The right reveres authority and scorns government. The left admires government and disdains authority. People on the right draw strength from the feeling that they are being marginalized by the powers-that-be: “elected” products of impermeable networks. People on the left draw strength from the feeling that they are being victimized by the powers-that-shouldn’t-be: shadowy billionaires and secret campaign donors. The right does not want to admit that without mountains of money, no one in this country can influence the political system. But the left does not want to admit that beyond a certain saturation point of superwealth, as in all plutocracies, money has to bow to other factors. See Ross Perot and Steve Forbes. Both sides are swimming in appalling amounts of dough.
The right seeks elected positions while vowing to obliterate government. The left speaks of moral obligation while deriding anyone’s claim to embody it. The right accuses cultural “elites” of clubby exclusivity while throwing its support behind clubbily exclusive business mandarins. The left complains about the right’s clandestine donors and locustlike lobbyists while welcoming clandestine donors and relying on locustlike lobbyists. The left looks to government for salvation yet thinks itself above the dirty expediencies of politics. The right looks for salvation to the dirty expediencies of politics yet condemns the operations of government. Neither side will recognize that it is neck-deep in the contradictions and hypocrisies practiced by the other side.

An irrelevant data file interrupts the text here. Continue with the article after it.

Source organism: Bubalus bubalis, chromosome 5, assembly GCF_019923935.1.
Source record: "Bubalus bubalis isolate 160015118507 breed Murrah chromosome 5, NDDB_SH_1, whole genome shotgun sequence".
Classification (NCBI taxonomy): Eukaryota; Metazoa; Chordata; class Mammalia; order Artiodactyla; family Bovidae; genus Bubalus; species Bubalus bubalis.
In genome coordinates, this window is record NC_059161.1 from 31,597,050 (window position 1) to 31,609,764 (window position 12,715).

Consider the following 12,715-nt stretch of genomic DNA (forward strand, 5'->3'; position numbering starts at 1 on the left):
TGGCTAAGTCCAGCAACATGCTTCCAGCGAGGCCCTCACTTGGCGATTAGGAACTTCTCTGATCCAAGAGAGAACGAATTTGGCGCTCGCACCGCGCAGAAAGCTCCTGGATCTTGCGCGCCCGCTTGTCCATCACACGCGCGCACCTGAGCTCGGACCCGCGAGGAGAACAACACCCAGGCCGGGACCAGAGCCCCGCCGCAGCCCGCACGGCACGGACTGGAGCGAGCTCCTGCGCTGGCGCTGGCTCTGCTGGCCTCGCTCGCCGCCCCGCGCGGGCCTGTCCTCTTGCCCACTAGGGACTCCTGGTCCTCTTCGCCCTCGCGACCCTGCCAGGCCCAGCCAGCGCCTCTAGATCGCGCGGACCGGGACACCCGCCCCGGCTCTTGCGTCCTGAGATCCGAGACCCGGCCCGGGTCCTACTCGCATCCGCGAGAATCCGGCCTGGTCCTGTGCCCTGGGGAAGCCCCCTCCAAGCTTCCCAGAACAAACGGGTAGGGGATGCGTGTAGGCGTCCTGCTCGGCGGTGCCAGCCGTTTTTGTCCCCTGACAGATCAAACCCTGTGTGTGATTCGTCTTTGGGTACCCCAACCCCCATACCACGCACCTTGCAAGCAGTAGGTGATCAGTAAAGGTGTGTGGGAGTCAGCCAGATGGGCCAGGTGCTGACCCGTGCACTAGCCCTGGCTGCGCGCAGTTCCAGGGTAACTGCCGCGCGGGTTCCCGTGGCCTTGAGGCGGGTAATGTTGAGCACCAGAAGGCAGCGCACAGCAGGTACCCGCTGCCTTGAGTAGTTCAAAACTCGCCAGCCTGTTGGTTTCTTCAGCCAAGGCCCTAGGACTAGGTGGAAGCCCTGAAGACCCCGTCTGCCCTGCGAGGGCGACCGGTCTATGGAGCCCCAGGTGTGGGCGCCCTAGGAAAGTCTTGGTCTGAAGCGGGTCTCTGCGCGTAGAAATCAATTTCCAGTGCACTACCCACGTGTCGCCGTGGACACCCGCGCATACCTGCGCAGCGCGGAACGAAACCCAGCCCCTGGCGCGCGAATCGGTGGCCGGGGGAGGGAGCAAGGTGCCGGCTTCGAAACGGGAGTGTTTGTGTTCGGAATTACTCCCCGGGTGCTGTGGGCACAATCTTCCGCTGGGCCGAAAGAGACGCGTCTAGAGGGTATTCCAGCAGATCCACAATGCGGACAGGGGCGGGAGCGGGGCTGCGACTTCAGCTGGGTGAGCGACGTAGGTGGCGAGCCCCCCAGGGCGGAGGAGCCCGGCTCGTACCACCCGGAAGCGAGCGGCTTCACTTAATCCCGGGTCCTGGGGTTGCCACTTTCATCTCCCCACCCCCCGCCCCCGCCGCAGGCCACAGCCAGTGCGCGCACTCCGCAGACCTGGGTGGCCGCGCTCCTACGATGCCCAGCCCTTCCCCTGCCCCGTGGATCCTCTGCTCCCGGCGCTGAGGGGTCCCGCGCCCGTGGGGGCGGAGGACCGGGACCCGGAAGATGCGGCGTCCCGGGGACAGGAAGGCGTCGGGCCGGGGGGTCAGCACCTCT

As a result, neither side can see the kernel of sense at the heart of the other side’s efforts to prevail. As one of the incredulous, I get appalled by the smug liberal conviction that working-class and lower-middle-class conservative voters don’t realize they are being screwed into voting for the rich. In fact, such voters feel empowered by their alliance with great wealth. They enjoy being rhetorically pandered to by the rich, even if the rich are transparently insincere about it. The very insincerity, the winking phoniness of it, just makes the anti-holier-than-thou bullshitters more human.